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This artist is showcasing a new form of graffiti to shed light on deforestation.

"When you cut down a tree, it's like putting down a man."

When Philippe Echaroux, a French street artist, heard about how deforestation is affecting the Surui tribe in the Brazilian Amazon, he decided to throw a massive spotlight on it — literally.

One of several portraits of Surui tribe members. Photo by Philippe Echaroux, used with permission.

He did this by creating portraits of Surui tribe members, then projecting them in light, using the Amazon as his canvas. He calls this method of painting trees with light Street Art 2.0 because it goes beyond spray-painting a wall; it allows him to put a powerful message anywhere without doing any damage and take it down as quickly as he put it up.


In this case, the project's message is as simple and powerful as the portraits themselves. As Echaroux explains: "When you cut down a tree, it's like putting down a man."

He chose members of the Surui tribe as the focus of the project because the tribe is being directly affected by deforestation.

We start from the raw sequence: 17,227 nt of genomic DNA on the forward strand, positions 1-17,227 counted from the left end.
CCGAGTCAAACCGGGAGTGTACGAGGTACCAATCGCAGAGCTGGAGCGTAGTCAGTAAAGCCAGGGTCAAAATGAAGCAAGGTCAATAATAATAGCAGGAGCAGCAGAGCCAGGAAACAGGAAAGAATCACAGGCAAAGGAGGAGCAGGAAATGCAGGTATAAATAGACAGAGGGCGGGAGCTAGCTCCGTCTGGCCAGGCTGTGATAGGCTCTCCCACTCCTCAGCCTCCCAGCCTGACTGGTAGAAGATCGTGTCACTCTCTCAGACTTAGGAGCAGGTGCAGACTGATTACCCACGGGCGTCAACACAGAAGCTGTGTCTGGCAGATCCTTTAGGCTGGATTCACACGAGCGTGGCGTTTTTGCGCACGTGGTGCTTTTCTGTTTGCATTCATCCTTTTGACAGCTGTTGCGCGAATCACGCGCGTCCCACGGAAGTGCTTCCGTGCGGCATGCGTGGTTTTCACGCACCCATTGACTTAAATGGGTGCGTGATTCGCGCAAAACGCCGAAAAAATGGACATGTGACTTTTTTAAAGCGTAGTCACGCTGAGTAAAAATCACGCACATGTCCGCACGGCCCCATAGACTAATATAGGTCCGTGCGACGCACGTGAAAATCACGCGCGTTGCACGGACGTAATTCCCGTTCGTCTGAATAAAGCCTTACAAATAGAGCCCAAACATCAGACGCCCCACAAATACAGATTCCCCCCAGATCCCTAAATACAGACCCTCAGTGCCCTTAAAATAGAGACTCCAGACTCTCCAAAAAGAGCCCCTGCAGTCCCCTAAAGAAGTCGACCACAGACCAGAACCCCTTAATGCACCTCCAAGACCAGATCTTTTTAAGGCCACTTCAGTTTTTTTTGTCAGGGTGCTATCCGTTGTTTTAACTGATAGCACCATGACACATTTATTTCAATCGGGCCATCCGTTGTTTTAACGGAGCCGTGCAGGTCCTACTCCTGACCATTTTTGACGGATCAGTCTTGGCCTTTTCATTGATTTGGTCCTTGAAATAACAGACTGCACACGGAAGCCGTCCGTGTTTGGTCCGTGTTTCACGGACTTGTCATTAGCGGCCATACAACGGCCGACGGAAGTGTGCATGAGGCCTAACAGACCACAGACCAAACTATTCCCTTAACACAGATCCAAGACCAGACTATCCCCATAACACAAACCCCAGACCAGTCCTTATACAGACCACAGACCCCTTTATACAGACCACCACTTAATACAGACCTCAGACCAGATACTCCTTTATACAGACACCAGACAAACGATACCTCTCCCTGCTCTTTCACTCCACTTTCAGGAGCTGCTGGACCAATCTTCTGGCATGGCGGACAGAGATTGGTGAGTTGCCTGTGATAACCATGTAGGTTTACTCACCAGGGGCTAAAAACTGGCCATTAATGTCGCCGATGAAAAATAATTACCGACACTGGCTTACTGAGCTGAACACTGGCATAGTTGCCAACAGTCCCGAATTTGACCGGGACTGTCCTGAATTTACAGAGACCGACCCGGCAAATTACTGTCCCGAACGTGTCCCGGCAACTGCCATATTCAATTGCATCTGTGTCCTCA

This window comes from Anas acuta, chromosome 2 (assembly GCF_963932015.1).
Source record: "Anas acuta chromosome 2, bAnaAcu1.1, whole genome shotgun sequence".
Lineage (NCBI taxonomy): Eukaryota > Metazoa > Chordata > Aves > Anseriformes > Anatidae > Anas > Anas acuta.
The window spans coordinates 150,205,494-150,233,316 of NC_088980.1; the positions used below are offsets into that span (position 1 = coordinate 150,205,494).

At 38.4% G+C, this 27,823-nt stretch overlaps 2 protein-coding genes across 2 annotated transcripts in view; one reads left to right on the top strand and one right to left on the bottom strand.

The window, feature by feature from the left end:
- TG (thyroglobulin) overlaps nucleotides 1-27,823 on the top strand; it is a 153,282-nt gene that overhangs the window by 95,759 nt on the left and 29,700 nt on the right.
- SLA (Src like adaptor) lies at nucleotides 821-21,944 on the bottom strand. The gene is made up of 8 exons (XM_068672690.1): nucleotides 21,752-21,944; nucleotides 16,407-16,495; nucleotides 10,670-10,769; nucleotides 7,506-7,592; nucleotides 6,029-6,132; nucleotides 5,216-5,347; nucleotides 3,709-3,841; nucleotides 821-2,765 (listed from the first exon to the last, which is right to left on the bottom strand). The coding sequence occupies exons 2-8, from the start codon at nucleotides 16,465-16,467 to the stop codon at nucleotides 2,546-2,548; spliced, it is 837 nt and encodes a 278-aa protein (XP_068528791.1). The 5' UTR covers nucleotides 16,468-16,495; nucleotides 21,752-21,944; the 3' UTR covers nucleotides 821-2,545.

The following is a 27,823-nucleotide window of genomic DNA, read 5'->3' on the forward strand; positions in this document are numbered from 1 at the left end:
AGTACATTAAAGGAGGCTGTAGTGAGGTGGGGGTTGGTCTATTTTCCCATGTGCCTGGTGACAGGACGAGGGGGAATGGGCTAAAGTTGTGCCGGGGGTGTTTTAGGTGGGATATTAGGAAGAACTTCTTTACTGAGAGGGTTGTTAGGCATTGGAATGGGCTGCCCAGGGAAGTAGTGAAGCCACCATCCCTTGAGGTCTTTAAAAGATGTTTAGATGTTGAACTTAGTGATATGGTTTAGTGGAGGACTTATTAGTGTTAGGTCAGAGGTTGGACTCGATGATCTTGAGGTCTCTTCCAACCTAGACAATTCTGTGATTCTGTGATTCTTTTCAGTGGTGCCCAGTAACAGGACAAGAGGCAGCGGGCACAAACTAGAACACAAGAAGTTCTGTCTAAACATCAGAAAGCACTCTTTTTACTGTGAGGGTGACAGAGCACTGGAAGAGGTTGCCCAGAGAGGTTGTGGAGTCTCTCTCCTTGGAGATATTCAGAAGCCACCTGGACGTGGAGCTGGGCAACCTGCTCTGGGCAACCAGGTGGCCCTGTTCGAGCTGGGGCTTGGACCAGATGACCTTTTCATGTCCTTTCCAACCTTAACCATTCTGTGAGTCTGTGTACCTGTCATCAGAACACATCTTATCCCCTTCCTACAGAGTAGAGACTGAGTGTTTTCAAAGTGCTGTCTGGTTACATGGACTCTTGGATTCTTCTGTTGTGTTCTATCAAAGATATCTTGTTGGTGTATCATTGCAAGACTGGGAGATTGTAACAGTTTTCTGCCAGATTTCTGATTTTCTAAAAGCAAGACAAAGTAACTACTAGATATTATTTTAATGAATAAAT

Photo by Philippe Echaroux, used with permission.

How bad is deforestation in Brazil? Here's what parts of the Brazilian Amazon look like today:

Northern Brazil. Photo by Yasuyoshi Chiba/AFP/Getty Images.

For the Surui tribe, whose reserve is about the size of Rhode Island, the fight for land is often unfair — going back to 1969, when the Brazilian government lured them out of their rainforest home, according to the Washington Post. That infringement on the Surui's land caused disease to spread, food supplies to dwindle, and homes to be destroyed, all of which resulted in a population drop from 5,000 to just above 250.

The tribe has been fighting to preserve what little of their rainforest habitat it has left ever since. Today, that means trying to stop illegal logging — one of the main causes of deforestation in Brazil, according to Scientific American.

In 2007, the current Surui chief, Almir Narayamoga Surui, launched an innovative and high-tech plan to curtail illegal logging.

Photo by Philippe Echaroux, used with permission.

The tribe, whose population has rebounded to 1,350, uses Google Earth to monitor such illegal activity and report it to the authorities, ABC News reported. But 1,500 square miles of rainforest is rather expansive for one small tribe to keep tabs on, so, despite their best efforts, deforestation continues to eat away at their land.

That's why, Echaroux says, Chief Almir called on him to bring Street Art 2.0 to the Amazon, where his art "could help them be known, and make their difficulties known too."

The message Echaroux is illuminating on the Amazon is meant to make the world realize deforestation is an epidemic, and that the Surui are some of its human victims.